If “I told you so” had a sensation, it would be the sweet cocoon of an 80-degree workspace. For years, women have been saying that the AC is on too damn high. We’ve dragged not one but two sweaters to the office in the summer: one for our slowly numbing legs, and one for our shivering shoulders. Scientific studies have already shown that offices are set for men’s frostier preferred temperatures.
Now a new paper confirms what many of us have long suspected. Women don’t just prefer warmer office temperatures. They perform better in them, too.
For the study, published today in the journal PLOS One, the researchers Tom Chang and Agne Kajackaite had 543 college students in Berlin take different types of tests in a room set to various temperatures between 61 and 91 degrees Fahrenheit. First, the participants had to answer logic problems, like the one about a bat costing $1 more than a ball. Then, the students were asked to add up two-digit numbers without a calculator. Finally, they had to form German words out of the letter scramble ADEHINRSTU.
When the room was warmer, women answered more questions on the math and verbal tests, and got more questions right. A 1-degree Celsius increase in the room’s temperature was associated with a nearly 2 percent increase in the number of math questions the women correctly answered, and a 1 percent increase in their performance on the verbal task. The men, meanwhile, did better at cooler temperatures, but their decrease in performance at warmer temperatures was not as great as women’s gains. (For the logic problems, the temperature didn’t seem to make a difference.)
“The magnitude of the effect was really surprising, especially for the math task,” Chang, a business professor at the University of Southern California, told me via email. A 1-degree difference in room temperature boosted math scores by nearly 2 percent. For reference, that’s about half the gap in performance between American high-school boys and girls on the math portion of the SAT, which is about 4 percent.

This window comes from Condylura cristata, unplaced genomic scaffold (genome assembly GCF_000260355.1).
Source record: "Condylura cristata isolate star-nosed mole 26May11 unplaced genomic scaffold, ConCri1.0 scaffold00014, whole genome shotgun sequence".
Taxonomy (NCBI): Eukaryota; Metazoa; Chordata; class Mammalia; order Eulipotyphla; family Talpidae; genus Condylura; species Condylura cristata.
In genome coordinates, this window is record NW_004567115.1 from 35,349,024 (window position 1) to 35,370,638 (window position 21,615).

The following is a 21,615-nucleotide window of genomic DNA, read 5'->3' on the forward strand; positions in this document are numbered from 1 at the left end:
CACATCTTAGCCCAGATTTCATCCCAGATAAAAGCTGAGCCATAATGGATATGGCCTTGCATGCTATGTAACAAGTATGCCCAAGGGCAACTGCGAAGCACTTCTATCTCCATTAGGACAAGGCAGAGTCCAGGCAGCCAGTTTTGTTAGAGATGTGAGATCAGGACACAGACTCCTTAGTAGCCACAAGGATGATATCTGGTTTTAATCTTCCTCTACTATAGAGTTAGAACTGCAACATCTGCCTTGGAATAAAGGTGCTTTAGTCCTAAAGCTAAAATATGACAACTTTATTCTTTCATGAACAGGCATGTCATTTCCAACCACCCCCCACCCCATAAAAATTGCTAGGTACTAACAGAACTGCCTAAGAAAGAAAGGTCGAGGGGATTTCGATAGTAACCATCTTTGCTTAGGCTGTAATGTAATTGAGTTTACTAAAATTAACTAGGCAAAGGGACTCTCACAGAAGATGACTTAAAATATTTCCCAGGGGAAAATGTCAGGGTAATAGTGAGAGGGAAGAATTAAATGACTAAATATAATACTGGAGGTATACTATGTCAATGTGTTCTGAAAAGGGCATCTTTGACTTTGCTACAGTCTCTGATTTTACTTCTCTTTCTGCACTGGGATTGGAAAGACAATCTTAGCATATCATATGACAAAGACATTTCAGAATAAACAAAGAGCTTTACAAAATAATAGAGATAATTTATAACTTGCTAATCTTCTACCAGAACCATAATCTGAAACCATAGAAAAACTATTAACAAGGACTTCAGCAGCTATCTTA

Chang cautioned that more studies need to be conducted before anyone attempts to eliminate gender-based performance differences on standardized tests by tweaking the thermostat. But in the paper, he and Kajackaite write, “Our results suggest that in gender-balanced workplaces, temperatures should be set significantly higher than current standards.”
For employers, these findings mean that by insisting on the subzero fridges you call cubicles, not only are you making half your employees miserable, you are also sacrificing productivity. For some women, this study finally provides an explanation for why the creative juices flow so freely at tropical indoor temperatures. And unfortunately, it also means you should hang on to that summer sweater collection. (Or at the very least, as my colleague Sarah Zhang suggested, get a foot warmer. ) It’ll tide you over until the day thermostat justice finally arrives.
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